N.B - if you take the link, then it counts as "visited", and you
won't be able to reproduce the effect again in this form. However,
if one then adds to the stylesheet:

a:visited:hover { }

then the effect re-appears for visited link(s) too.


I would say this is a Mozilla bug.

Regards,
Peter Foti


Jul 20 '05 #2

P: n/a
Alan J. Flavell wrote:

On my pages, I've got a first-letter style on paragraphs.

So far, so good: some of the paragraphs begin with a link, and
there are styles in the stylesheet for link, hover etc. The first
letter is still displayed as styled for the paragraph's first-letter.

In Mozilla, if one hovers over one of these links, the first-letter
style evaporates (and the layout also shuffles itself around to fit).

This effect is triggered by the mere presence of:

a:link:hover { }


Would multiple pseudo classes work?

p:first-letter, p>a:hover:first-letter { }
--
Brian
follow the directions in my address to email me

Jul 20 '05 #3

P: n/a
"Brian" <us*****@julietremblay.com.invalid-remove-this-part> wrote in
message news:YK********************@rwcrnsc52.ops.asp.att. net...
Alan J. Flavell wrote:

On my pages, I've got a first-letter style on paragraphs.

So far, so good: some of the paragraphs begin with a link, and
there are styles in the stylesheet for link, hover etc. The first
letter is still displayed as styled for the paragraph's first-letter.

In Mozilla, if one hovers over one of these links, the first-letter
style evaporates (and the layout also shuffles itself around to fit).

This effect is triggered by the mere presence of:

a:link:hover { }


Would multiple pseudo classes work?

p:first-letter, p>a:hover:first-letter { }


Maybe... but Mozilla would still be broken. :)

Oddly enough, this works for Mozilla:

p:first-letter, p>a:first-letter
{ font-size: 125%; color: #933; background-color: #fff6eb; }

However, that causes IE to no longer work. In fact, if you put any other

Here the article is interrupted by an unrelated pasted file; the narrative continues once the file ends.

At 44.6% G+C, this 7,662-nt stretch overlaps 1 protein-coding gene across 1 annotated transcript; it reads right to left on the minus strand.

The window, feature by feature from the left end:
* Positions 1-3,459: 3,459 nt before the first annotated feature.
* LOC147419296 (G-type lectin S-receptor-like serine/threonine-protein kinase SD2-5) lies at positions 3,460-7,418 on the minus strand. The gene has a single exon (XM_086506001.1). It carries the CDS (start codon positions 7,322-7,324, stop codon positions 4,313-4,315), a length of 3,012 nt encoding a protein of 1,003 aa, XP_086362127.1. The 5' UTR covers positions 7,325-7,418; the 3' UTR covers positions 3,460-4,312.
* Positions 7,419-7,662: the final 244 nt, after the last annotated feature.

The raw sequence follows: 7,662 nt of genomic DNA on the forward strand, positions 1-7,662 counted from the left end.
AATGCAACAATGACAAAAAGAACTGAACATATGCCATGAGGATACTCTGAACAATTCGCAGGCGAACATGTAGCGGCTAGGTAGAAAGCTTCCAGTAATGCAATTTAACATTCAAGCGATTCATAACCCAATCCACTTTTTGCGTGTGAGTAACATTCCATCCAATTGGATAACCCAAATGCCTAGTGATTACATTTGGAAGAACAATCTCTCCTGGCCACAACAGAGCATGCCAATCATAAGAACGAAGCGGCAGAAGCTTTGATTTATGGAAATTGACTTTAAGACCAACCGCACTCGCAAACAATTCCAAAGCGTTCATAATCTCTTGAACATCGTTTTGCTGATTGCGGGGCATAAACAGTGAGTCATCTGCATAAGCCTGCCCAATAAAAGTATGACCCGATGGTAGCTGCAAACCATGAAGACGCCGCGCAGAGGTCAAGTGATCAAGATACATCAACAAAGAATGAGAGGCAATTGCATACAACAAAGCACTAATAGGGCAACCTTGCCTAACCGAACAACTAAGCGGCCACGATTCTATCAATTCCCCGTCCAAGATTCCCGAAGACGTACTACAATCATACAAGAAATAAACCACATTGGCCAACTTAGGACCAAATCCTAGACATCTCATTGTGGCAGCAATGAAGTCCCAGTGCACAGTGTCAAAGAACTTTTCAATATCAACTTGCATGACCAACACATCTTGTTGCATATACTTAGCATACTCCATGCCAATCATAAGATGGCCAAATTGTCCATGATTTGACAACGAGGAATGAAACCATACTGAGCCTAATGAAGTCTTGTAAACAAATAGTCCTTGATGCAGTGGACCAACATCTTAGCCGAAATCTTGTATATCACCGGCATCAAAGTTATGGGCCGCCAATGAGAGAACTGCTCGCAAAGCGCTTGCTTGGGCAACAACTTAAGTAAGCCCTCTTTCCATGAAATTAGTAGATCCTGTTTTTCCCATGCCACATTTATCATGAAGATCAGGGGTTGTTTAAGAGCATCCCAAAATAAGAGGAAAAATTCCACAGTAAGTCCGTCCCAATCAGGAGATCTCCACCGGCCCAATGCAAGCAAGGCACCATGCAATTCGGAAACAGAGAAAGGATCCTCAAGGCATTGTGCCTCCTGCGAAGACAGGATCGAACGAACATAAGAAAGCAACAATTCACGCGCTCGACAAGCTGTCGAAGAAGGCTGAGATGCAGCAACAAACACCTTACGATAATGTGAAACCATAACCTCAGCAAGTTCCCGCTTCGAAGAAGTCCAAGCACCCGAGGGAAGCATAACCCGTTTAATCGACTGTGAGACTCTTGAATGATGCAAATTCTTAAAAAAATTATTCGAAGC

identifiers in addition to p:first-letter, IE stops working.

Both of these browsers are broken. :)

Regards,
Peter Foti
Jul 20 '05 #4

P: n/a
On Fri, 17 Oct 2003, Peter Foti wrote:
Oddly enough, this works for Mozilla:

p:first-letter, p>a:first-letter
{ font-size: 125%; color: #933; background-color: #fff6eb; }
So it does - thanks for the clue!
However, that causes IE to no longer work. In fact, if you put any other
identifiers in addition to p:first-letter, IE stops working.


That's OK. With the help of your suggestion, I found that if I simply
duplicate the properties separately:

p:first-letter
{ font-size: 125%; color: #933; background-color: #fff6eb; }

p>a:first-letter
{ font-size: 125%; color: #933; background-color: #fff6eb; }

then everybody seems to be happy.

(modulo some minor repositioning in IE on hover - but that's a
separate issue which should have a straightforward solution).

Thanks again for the clue which led to the workaround. (If there's a
Mozilla developer in the house, they might like to look into this...?)

cheers
Jul 20 '05 #5

P: n/a
In article <vp************@corp.supernews.com>,
"Peter Foti" <pe****@systolicnetworks.com> wrote:
I would say this is a Mozilla bug.


Bug 23604 to be precise.

--
Henri Sivonen
hs******@iki.fi
http://i.fi/hsivonen/
Mozilla Web Author FAQ: http://mozilla.org/docs/web-developer/faq.html
Jul 20 '05 #6

P: n/a
Alan J. Flavell wrote:
On Fri, 17 Oct 2003, Peter Foti wrote:

Oddly enough, this works for Mozilla:

p:first-letter, p>a:first-letter
{ font-size: 125%; color: #933; background-color: #fff6eb; }

So it does - thanks for the clue!

However, that causes IE to no longer work. In fact, if you put any other
identifiers in addition to p:first-letter, IE stops working.

That's OK. With the help of your suggestion, I found that if I simply
duplicate the properties separately:

p:first-letter
{ font-size: 125%; color: #933; background-color: #fff6eb; }

p>a:first-letter
{ font-size: 125%; color: #933; background-color: #fff6eb; }

then everybody seems to be happy.